These deep impulses feel incredibly precious, like living filaments from the future, reaching back to touch us. They need our protection, vigilance, and care. In a world where so much is disintegrating, these movements toward something new and alive ask me to break free of the rules I have been following, to admit that what once gave me meaning doesn’t ignite me anymore, doesn’t really touch my heart. Behind this impulse to participate, to speak, to share, is often a deep longing, which can be both painful and liberating to feel. A desire to share myself, to know what intimacy and passion are, to belong more deeply to life. A longing to surrender, to give myself to something much larger.

What holds us back, when these beautiful living impulses and longings arise in us? When they keep us awake at night, when they enter our dreams? I’ve been exploring this recently with clients, friends and colleagues. Together we have touched into all kinds of very strong protective responses from our early survival systems, structures in us that arise when we feel the invitation to move into unknown territory.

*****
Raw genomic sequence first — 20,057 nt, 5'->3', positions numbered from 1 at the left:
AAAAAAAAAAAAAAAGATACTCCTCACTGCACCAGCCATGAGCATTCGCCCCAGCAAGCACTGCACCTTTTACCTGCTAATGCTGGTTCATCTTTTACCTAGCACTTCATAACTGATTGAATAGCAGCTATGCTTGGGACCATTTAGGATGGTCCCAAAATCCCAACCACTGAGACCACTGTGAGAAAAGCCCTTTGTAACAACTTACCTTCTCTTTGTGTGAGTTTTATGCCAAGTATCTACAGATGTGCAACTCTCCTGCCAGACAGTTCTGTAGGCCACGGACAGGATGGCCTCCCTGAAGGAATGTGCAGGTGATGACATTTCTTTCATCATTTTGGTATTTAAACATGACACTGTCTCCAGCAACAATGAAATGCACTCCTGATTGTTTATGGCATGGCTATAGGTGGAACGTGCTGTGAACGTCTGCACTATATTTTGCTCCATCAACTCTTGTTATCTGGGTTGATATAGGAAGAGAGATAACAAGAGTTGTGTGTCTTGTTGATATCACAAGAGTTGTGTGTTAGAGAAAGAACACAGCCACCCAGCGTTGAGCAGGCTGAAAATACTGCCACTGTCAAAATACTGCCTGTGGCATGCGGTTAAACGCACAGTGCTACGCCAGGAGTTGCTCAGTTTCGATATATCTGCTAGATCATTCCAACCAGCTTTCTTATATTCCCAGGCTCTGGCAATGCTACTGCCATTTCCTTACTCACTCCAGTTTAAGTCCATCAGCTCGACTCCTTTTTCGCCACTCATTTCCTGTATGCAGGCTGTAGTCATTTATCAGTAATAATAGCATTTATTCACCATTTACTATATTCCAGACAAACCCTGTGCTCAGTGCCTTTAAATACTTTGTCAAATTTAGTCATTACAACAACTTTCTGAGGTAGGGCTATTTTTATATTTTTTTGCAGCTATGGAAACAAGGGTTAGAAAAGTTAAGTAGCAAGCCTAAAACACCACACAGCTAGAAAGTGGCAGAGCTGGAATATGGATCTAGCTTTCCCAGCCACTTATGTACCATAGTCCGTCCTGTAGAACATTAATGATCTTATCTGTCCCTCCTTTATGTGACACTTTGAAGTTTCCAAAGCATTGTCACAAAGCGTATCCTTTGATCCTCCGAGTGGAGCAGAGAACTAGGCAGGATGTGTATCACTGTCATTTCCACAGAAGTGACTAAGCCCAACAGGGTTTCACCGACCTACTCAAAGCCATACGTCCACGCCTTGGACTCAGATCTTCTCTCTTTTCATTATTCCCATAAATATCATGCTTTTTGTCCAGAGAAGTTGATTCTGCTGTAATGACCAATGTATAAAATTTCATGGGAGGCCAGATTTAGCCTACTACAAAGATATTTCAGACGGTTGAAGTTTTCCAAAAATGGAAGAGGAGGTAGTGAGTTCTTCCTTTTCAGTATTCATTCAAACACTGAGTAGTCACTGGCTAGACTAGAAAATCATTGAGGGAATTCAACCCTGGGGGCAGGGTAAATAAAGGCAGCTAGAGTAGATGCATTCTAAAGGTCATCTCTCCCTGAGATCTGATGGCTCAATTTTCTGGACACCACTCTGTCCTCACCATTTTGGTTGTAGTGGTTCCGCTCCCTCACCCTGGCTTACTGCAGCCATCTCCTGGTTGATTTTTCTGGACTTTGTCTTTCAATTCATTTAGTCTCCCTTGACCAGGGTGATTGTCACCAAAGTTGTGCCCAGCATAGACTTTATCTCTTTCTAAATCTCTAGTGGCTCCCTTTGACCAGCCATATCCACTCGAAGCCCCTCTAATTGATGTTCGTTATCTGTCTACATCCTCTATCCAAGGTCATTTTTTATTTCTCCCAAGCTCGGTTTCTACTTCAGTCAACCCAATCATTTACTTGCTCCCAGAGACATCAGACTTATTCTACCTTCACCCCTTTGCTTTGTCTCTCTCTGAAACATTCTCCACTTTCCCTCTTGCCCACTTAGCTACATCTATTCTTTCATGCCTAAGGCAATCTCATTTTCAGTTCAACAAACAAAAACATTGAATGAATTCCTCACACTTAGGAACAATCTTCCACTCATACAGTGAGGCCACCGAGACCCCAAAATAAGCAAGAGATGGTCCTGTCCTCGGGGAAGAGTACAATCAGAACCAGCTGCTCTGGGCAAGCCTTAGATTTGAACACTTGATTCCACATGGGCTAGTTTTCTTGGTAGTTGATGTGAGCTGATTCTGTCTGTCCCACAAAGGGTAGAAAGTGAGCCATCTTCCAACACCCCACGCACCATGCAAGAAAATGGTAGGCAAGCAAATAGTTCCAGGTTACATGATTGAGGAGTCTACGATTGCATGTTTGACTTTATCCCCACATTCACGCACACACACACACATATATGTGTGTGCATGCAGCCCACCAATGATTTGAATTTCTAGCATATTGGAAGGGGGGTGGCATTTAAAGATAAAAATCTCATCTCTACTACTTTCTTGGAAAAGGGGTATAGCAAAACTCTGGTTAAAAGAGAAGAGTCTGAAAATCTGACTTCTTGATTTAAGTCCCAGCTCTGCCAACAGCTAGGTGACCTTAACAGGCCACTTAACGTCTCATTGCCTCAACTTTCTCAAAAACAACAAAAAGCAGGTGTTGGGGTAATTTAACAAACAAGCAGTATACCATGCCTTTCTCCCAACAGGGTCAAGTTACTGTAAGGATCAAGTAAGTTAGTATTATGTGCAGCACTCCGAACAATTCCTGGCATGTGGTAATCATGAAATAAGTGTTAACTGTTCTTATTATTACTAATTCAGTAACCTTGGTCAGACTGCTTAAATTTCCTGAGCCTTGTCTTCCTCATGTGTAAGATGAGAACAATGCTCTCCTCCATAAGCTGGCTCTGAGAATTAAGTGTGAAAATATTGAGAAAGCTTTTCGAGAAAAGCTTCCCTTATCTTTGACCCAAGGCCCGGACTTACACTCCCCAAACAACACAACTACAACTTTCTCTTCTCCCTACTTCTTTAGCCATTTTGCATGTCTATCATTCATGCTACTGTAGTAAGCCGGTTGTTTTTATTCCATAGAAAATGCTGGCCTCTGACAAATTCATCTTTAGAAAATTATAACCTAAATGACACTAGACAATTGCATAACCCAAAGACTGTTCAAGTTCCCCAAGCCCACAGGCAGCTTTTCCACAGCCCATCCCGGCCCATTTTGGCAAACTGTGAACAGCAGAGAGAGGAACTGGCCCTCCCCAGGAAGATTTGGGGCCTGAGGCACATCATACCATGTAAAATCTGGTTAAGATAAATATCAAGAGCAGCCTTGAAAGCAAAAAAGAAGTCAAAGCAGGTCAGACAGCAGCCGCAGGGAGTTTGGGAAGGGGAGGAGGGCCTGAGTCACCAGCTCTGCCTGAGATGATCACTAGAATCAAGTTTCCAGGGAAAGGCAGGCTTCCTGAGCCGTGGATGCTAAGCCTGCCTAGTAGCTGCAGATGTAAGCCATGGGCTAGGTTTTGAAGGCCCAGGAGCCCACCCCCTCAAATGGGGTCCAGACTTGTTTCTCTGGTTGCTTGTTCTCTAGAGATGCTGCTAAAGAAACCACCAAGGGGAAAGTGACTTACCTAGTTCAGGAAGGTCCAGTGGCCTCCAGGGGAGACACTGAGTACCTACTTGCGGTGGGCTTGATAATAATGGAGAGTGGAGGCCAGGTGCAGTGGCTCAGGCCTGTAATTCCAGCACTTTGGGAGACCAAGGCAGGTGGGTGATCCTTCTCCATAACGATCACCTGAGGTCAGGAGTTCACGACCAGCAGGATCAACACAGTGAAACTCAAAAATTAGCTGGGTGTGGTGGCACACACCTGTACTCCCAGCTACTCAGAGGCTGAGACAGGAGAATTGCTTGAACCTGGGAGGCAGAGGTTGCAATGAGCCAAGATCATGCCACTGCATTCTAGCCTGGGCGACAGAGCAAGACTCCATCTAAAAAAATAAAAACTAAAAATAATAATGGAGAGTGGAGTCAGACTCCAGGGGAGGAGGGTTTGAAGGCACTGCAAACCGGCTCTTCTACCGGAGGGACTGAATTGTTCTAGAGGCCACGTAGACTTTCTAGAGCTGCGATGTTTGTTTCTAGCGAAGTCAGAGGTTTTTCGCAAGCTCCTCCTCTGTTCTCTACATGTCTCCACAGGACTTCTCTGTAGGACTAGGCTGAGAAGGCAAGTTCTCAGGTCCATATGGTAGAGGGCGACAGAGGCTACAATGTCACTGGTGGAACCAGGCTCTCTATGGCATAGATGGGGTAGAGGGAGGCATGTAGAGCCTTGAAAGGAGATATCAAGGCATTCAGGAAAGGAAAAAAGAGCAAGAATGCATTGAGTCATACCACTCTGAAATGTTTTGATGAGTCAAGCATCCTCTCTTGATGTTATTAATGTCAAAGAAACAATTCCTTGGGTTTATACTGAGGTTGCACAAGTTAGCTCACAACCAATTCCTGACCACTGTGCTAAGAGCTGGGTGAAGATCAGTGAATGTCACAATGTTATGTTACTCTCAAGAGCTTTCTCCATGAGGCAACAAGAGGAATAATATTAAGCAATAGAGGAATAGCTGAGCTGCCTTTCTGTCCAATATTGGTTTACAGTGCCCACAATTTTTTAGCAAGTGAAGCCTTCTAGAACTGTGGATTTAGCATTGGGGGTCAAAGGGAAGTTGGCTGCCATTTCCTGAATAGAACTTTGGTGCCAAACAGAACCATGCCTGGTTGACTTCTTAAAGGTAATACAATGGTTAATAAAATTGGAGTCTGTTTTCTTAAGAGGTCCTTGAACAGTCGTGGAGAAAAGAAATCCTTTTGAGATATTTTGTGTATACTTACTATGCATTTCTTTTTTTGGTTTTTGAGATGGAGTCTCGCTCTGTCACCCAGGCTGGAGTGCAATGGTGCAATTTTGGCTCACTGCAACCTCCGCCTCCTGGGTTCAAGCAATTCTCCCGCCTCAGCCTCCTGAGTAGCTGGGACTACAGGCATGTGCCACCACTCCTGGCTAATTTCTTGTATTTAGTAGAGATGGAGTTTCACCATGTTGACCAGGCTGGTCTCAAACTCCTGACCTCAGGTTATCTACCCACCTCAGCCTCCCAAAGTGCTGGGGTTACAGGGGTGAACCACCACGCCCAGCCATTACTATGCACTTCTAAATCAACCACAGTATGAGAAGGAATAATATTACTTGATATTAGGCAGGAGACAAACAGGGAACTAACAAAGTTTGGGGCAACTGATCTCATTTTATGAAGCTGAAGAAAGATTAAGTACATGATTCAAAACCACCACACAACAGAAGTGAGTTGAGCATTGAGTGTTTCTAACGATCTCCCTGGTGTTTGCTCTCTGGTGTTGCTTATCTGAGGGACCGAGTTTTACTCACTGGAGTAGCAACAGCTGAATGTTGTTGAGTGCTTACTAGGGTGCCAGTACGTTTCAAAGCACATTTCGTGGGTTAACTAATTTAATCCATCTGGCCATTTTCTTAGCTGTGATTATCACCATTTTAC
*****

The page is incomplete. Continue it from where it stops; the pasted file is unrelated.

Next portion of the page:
These are not mental responses. If we slow down, we can start to feel how these survival structures live in the body-they are how we learned to feel safe, a long time ago. It’s very natural and appropriate for them to arise when what is calling us will disturb the known and habitual rhythms of our lives, shake them right up. We can struggle with these parts of us for a long time, and shame ourselves for not having the courage, the initiative to take the steps we are deeply longing to take. I’ve followed this path many times, trying to force myself forward, and it ended up in overwhelm, shame and heartbreak.

What I’ve realized, now that I’m an elder with a bit more humility, is the impossibility of doing this alone. I thought I knew this before, but now I know that I did not. My mind knew this, but my body did not. I was burnt out from trying to do things myself, but not fully cooked. The seeds, the imprints of being strong, going it alone, being independent and in control are so deep in our culture. My sense is that they are even deeper in those of us with white bodies. The colonial conditioning is built on a cellular sense of separation, and action confidence does not belong to the separate isolated self. Whenever we are stumbling around, struggling in the dark, feeling lost and stuck and helpless to move, we need connection, and we need a lot of ongoing support. My way of describing this right now is with the prefix ‘co’, from the Latin, ‘to join’ or ‘with.’ I don’t want to do anything like this on my own any more. Being inside a relational space is the medicine that allows me to be courageous, transparent and willing to take real risks. I need co-regulation, collaboration, community, and co-creation. It’s such a relief to admit this; and it’s taken me most of my life to get here.